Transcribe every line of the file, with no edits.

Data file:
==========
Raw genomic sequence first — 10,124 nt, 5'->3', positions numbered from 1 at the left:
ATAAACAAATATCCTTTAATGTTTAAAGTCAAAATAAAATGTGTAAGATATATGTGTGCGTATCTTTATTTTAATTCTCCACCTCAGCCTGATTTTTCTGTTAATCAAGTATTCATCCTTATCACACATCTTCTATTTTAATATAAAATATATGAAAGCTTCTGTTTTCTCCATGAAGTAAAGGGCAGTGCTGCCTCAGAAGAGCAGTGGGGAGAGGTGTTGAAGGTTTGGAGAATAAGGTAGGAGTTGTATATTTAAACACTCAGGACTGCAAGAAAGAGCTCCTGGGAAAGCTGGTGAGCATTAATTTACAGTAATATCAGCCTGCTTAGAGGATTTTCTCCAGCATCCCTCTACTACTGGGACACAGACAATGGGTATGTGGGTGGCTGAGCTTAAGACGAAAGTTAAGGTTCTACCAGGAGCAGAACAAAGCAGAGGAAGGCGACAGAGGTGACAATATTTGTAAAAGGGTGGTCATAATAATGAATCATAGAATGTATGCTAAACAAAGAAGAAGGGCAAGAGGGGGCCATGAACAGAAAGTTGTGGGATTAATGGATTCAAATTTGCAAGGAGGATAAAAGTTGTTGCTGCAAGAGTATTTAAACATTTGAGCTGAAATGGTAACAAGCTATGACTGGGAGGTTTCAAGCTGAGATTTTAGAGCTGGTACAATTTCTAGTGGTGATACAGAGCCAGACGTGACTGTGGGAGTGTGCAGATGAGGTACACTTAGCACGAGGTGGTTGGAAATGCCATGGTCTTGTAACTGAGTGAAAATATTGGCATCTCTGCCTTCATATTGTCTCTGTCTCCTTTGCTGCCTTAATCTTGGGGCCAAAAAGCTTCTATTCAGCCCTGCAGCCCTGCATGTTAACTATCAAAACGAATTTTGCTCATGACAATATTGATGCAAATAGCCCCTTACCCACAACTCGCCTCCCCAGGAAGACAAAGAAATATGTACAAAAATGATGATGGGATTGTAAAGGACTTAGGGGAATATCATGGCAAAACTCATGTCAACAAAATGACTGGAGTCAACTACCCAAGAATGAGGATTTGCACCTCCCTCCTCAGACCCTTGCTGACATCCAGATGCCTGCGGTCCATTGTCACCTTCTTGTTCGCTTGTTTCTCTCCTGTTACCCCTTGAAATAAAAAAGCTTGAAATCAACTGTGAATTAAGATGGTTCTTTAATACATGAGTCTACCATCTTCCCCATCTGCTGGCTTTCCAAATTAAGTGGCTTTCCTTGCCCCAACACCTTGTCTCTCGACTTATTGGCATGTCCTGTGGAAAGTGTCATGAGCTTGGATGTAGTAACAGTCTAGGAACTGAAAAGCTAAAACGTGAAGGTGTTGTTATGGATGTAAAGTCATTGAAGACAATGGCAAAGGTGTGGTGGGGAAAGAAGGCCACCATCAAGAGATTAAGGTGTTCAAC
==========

Raw genomic sequence first — 10,124 nt, 5'->3', positions numbered from 1 at the left:
ATAAACAAATATCCTTTAATGTTTAAAGTCAAAATAAAATGTGTAAGATATATGTGTGCGTATCTTTATTTTAATTCTCCACCTCAGCCTGATTTTTCTGTTAATCAAGTATTCATCCTTATCACACATCTTCTATTTTAATATAAAATATATGAAAGCTTCTGTTTTCTCCATGAAGTAAAGGGCAGTGCTGCCTCAGAAGAGCAGTGGGGAGAGGTGTTGAAGGTTTGGAGAATAAGGTAGGAGTTGTATATTTAAACACTCAGGACTGCAAGAAAGAGCTCCTGGGAAAGCTGGTGAGCATTAATTTACAGTAATATCAGCCTGCTTAGAGGATTTTCTCCAGCATCCCTCTACTACTGGGACACAGACAATGGGTATGTGGGTGGCTGAGCTTAAGACGAAAGTTAAGGTTCTACCAGGAGCAGAACAAAGCAGAGGAAGGCGACAGAGGTGACAATATTTGTAAAAGGGTGGTCATAATAATGAATCATAGAATGTATGCTAAACAAAGAAGAAGGGCAAGAGGGGGCCATGAACAGAAAGTTGTGGGATTAATGGATTCAAATTTGCAAGGAGGATAAAAGTTGTTGCTGCAAGAGTATTTAAACATTTGAGCTGAAATGGTAACAAGCTATGACTGGGAGGTTTCAAGCTGAGATTTTAGAGCTGGTACAATTTCTAGTGGTGATACAGAGCCAGACGTGACTGTGGGAGTGTGCAGATGAGGTACACTTAGCACGAGGTGGTTGGAAATGCCATGGTCTTGTAACTGAGTGAAAATATTGGCATCTCTGCCTTCATATTGTCTCTGTCTCCTTTGCTGCCTTAATCTTGGGGCCAAAAAGCTTCTATTCAGCCCTGCAGCCCTGCATGTTAACTATCAAAACGAATTTTGCTCATGACAATATTGATGCAAATAGCCCCTTACCCACAACTCGCCTCCCCAGGAAGACAAAGAAATATGTACAAAAATGATGATGGGATTGTAAAGGACTTAGGGGAATATCATGGCAAAACTCATGTCAACAAAATGACTGGAGTCAACTACCCAAGAATGAGGATTTGCACCTCCCTCCTCAGACCCTTGCTGACATCCAGATGCCTGCGGTCCATTGTCACCTTCTTGTTCGCTTGTTTCTCTCCTGTTACCCCTTGAAATAAAAAAGCTTGAAATCAACTGTGAATTAAGATGGTTCTTTAATACATGAGTCTACCATCTTCCCCATCTGCTGGCTTTCCAAATTAAGTGGCTTTCCTTGCCCCAACACCTTGTCTCTCGACTTATTGGCATGTCCTGTGGAAAGTGTCATGAGCTTGGATGTAGTAACAGTCTAGGAACTGAAAAGCTAAAACGTGAAGGTGTTGTTATGGATGTAAAGTCATTGAAGACAATGGCAAAGGTGTGGTGGGGAAAGAAGGCCACCATCAAGAGATTAAGGTGTTCAAC